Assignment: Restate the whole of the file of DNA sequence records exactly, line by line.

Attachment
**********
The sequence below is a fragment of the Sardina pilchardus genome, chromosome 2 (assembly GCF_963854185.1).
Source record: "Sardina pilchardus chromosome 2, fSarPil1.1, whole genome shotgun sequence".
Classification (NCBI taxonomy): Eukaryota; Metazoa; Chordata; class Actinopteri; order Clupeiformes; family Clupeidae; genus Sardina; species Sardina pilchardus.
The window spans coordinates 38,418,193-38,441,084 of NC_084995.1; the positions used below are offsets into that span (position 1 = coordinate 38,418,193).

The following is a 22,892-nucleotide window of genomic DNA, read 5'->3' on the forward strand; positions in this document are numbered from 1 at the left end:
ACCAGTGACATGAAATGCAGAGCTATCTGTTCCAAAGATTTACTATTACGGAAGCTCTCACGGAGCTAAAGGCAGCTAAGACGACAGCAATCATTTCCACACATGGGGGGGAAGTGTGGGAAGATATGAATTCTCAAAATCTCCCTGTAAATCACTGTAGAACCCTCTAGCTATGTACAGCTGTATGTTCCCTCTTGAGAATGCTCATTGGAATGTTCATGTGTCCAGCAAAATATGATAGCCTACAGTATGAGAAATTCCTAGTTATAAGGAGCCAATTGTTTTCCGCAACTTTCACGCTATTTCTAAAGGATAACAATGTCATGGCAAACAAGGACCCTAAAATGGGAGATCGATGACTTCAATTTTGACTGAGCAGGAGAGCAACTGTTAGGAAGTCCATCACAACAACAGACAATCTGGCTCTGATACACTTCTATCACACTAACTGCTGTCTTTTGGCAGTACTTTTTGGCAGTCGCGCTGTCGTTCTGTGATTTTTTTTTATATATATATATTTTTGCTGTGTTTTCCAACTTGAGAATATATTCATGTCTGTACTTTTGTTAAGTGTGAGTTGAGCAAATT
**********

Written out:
The sequence below is a fragment of the Sardina pilchardus genome, chromosome 2 (assembly GCF_963854185.1).
Source record: "Sardina pilchardus chromosome 2, fSarPil1.1, whole genome shotgun sequence".
Classification (NCBI taxonomy): Eukaryota; Metazoa; Chordata; class Actinopteri; order Clupeiformes; family Clupeidae; genus Sardina; species Sardina pilchardus.
The window spans coordinates 38,418,193-38,441,084 of NC_084995.1; the positions used below are offsets into that span (position 1 = coordinate 38,418,193).

The following is a 22,892-nucleotide window of genomic DNA, read 5'->3' on the forward strand; positions in this document are numbered from 1 at the left end:
ACCAGTGACATGAAATGCAGAGCTATCTGTTCCAAAGATTTACTATTACGGAAGCTCTCACGGAGCTAAAGGCAGCTAAGACGACAGCAATCATTTCCACACATGGGGGGGAAGTGTGGGAAGATATGAATTCTCAAAATCTCCCTGTAAATCACTGTAGAACCCTCTAGCTATGTACAGCTGTATGTTCCCTCTTGAGAATGCTCATTGGAATGTTCATGTGTCCAGCAAAATATGATAGCCTACAGTATGAGAAATTCCTAGTTATAAGGAGCCAATTGTTTTCCGCAACTTTCACGCTATTTCTAAAGGATAACAATGTCATGGCAAACAAGGACCCTAAAATGGGAGATCGATGACTTCAATTTTGACTGAGCAGGAGAGCAACTGTTAGGAAGTCCATCACAACAACAGACAATCTGGCTCTGATACACTTCTATCACACTAACTGCTGTCTTTTGGCAGTACTTTTTGGCAGTCGCGCTGTCGTTCTGTGATTTTTTTTTATATATATATATTTTTGCTGTGTTTTCCAACTTGAGAATATATTCATGTCTGTACTTTTGTTAAGTGTGAGTTGAGCAAATT